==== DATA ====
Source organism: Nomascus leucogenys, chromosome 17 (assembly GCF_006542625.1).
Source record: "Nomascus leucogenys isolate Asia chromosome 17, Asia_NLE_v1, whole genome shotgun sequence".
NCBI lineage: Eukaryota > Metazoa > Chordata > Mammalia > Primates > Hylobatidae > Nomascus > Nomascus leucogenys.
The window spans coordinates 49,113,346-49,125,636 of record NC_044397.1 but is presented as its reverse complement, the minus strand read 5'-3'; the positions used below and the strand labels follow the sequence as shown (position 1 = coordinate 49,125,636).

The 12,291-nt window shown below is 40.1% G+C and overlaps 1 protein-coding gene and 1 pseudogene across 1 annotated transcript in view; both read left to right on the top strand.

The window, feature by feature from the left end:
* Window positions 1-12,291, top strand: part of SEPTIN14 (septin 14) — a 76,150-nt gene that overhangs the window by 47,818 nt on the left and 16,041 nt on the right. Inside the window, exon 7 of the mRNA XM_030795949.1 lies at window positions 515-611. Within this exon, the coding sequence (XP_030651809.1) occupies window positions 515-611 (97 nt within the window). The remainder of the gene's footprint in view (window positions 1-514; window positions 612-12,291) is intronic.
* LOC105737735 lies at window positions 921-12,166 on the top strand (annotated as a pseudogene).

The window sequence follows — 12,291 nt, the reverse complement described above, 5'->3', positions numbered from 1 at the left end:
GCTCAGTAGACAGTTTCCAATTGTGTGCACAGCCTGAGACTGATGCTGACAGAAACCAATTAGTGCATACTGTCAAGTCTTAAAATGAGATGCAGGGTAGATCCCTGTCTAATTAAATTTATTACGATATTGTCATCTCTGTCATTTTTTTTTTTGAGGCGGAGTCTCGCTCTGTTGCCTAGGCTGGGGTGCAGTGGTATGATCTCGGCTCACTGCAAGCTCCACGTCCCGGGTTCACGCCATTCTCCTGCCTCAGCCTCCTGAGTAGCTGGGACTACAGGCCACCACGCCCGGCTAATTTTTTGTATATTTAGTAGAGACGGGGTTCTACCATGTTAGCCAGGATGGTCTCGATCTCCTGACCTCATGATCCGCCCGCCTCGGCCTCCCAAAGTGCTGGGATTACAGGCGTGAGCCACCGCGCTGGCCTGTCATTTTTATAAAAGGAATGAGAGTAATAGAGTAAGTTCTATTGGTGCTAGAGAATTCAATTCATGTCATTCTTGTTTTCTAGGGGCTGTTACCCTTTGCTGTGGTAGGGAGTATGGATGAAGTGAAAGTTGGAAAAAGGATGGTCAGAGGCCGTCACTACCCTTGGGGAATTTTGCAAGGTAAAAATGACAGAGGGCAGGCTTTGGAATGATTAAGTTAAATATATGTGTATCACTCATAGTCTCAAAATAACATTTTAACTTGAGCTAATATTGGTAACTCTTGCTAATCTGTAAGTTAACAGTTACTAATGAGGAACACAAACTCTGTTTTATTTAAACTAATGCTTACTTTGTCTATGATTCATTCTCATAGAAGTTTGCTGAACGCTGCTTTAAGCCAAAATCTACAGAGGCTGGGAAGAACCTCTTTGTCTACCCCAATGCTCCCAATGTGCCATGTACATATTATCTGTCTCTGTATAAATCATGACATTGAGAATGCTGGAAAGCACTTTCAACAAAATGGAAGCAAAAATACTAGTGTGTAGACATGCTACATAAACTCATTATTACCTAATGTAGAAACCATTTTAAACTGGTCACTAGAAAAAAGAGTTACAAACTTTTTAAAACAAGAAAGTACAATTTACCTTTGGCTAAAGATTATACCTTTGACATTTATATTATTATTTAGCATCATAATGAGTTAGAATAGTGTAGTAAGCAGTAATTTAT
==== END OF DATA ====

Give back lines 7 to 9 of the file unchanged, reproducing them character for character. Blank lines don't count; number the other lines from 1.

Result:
* Window positions 1-12,291, top strand: part of SEPTIN14 (septin 14) — a 76,150-nt gene that overhangs the window by 47,818 nt on the left and 16,041 nt on the right. Inside the window, exon 7 of the mRNA XM_030795949.1 lies at window positions 515-611. Within this exon, the coding sequence (XP_030651809.1) occupies window positions 515-611 (97 nt within the window). The remainder of the gene's footprint in view (window positions 1-514; window positions 612-12,291) is intronic.
* LOC105737735 lies at window positions 921-12,166 on the top strand (annotated as a pseudogene).

The window sequence follows — 12,291 nt, the reverse complement described above, 5'->3', positions numbered from 1 at the left end: